- Poetry, Media, and the Material Body: Autopoetics in Nineteenth-Century Britain by Ashley Miller
In “Deconstruction and the Lyric,” published in Anselm Haverkamp’s edited collection Deconstruction is/in America: A New Sense of the Political, Jonathan Culler points out that a lyric poem may become “lodged within mechanical memory” and eventually “proliferat[e] in its iterability” ([New York University Press, 1995], 46). I was frequently reminded of this essay as I read Ashley Miller’s excellent new book, Poetry, Media, and the Material [End Page 699] Body: Autopoetics in Nineteenth-Century Britain, which shares Culler’s concern with the automatic or involuntary reproduction of poetic language. In exploring this topic, Miller deftly connects nineteenth-century discourses surrounding literature, physiology, and media. She contends that a “logic of quotation, fragmentation, and allusion” begins to frame poetry as “independent, autonomous, and self-replicating”; she makes a convincing case that this phenomenon is related to the ways in which new technologies (such as phonographs and radios) and the human body itself serve as material media for the transmission of poetic language (2–3). Miller’s talent for weaving seemingly disparate topics into a cohesive argument is showcased in her four chronological chapters, each of which pairs close readings with considerations of “a specific aspect of the automatic body as it engages with the developing media of nineteenth-century poetry” (20).
Central to Miller’s opening chapter (and to the book as a whole) is Samuel Taylor Coleridge’s description of the “striking passage,” which he defines as a piece of poetry that is liable to be recalled involuntarily (18). Miller uses this concept to associate the visual mnemonics that attend the rise of print culture with nineteenth-century theories of hallucination. Romantic physiologists thought of memory as “a somatic repository imprinted with past sensory experiences”; an out-of-context image may reproduce itself as a hallucination, just as a striking passage, previously seen on a printed page, may leap to mind unbidden (27). Readings of Coleridge’s “Kubla Khan” (1816), “The Rime of the Ancyent Marinere” (1798), and “Christabel” (1816) confirm that we can link “both poetic memorization and composition to the possessive forces of oddly autonomous language” (44). Miller’s powerful claim about the ability of striking passages to replicate themselves, which ultimately undermines human creative agency, allows her to identify critically neglected Romantic challenges both to the logic of Hartlean associationism and to the model of the poet as an inspired visionary.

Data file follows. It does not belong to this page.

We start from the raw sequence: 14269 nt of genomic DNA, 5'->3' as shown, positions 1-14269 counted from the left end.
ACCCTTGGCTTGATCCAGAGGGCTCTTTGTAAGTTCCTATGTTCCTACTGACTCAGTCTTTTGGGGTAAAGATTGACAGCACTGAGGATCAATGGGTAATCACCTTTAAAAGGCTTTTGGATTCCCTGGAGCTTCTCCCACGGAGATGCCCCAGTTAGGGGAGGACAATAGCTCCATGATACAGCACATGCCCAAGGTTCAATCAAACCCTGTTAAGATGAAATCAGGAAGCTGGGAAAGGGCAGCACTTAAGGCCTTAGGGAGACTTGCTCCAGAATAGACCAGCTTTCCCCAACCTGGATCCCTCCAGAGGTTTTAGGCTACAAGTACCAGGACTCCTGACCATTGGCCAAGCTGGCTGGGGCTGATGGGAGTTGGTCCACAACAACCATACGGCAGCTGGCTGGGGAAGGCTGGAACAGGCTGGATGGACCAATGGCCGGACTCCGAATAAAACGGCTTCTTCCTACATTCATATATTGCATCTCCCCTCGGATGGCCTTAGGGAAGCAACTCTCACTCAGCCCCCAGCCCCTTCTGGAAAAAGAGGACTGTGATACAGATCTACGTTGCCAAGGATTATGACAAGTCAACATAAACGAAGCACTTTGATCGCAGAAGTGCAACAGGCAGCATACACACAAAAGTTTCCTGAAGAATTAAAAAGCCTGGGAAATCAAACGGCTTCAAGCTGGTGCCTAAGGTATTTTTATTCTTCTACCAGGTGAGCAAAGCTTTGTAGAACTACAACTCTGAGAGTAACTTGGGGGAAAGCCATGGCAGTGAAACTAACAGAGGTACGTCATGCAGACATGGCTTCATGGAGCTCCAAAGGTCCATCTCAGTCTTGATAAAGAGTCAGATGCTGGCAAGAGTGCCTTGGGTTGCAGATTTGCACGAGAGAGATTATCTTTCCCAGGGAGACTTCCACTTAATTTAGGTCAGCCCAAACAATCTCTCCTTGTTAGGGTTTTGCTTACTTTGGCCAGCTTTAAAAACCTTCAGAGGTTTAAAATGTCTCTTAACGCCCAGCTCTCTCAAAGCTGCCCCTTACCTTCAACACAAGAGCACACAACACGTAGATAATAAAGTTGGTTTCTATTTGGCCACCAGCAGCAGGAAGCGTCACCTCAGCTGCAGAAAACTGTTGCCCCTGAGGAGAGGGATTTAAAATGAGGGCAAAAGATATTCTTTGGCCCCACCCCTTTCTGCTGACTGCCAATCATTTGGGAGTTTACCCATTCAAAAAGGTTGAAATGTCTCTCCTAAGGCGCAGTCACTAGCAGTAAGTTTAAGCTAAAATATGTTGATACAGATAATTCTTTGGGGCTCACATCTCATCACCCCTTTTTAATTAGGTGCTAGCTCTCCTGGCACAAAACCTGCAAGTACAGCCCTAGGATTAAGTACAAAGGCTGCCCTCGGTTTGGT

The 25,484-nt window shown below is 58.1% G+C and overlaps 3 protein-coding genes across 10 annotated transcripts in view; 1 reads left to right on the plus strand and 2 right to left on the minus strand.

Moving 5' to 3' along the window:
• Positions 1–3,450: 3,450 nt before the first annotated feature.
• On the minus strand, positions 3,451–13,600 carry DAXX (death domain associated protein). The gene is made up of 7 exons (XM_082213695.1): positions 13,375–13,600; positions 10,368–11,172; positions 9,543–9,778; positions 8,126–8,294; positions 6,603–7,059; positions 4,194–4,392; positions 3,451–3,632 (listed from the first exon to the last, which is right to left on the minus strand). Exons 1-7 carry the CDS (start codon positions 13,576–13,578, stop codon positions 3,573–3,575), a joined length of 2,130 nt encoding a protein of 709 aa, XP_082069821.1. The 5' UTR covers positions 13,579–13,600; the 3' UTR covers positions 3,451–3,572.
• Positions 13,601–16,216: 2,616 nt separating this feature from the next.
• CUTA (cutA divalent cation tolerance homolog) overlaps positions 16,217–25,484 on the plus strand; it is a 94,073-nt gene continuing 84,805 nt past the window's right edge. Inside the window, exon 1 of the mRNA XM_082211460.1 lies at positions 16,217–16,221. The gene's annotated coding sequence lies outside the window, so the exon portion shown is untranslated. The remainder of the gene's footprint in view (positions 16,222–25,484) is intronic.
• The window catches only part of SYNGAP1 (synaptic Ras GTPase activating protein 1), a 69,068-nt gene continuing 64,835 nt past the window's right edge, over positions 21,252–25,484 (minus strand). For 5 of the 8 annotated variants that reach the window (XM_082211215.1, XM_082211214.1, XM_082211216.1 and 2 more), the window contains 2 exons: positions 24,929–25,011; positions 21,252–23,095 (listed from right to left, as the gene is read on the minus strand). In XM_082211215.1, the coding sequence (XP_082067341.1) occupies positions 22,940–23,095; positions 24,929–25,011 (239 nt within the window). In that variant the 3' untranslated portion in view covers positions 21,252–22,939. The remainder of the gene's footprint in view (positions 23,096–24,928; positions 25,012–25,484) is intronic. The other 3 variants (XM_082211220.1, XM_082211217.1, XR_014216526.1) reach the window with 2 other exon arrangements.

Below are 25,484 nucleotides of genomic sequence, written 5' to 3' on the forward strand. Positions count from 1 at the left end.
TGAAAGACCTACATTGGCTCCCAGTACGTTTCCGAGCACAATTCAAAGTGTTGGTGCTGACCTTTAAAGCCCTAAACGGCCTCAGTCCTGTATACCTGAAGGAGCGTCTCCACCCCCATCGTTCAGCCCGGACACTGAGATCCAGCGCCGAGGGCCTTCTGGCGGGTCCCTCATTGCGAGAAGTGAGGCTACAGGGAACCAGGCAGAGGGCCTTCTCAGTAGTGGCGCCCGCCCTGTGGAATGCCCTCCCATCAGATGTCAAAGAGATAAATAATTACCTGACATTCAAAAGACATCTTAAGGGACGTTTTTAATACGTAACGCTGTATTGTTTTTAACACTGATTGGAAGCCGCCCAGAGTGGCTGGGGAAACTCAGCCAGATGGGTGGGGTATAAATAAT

This demotion of authorial volition continues in chapter 2. Scholars of nineteenth-century literature usually think of sympathy as the imaginative capacity to feel for another person; Miller, however, argues persuasively for the importance of what she calls “self-sympathy,” a physiological concept that describes resonances among various bodily systems. Such internal sympathy reveals that both poets and their readers may remain surprisingly passive as they are “guided by the workings of their own involuntarily responsive bodies,” which “respond not to each other but to themselves” (61). The critical writings of William Hazlitt, William Johnson Fox, and Arthur Henry Hallam, particularly as they relate to the so-called poetry of sensation exemplified by Alfred Tennyson, strengthen Miller’s case for the solipsistic and embodied nature of sympathy—a notion that, she adds, anticipates Victorian aestheticism. Miller adeptly ties her physiological analysis not only to Tennyson’s poems (“Adeline,” “Oriana,” and “Recollections of the Arabian Nights,” all published in 1830) but also to the phenomenon of mass readership. Thematizing a resistance to interpersonal sympathy, these poems cue readers to turn inward, thus aligning themselves with critical attempts to “shore up the boundedness of the individual” despite the presence of “an ever-increasing, and largely anonymous, reading public” (86). Here Miller offers a useful alternative to the influential idea of the imagined community.
Chapter 3 synthesizes the work of the previous two chapters, ingeniously complicating the concepts of the striking passage and of bodily self-sympathy. Having emphasized [End Page 700] the visual aspects of memory...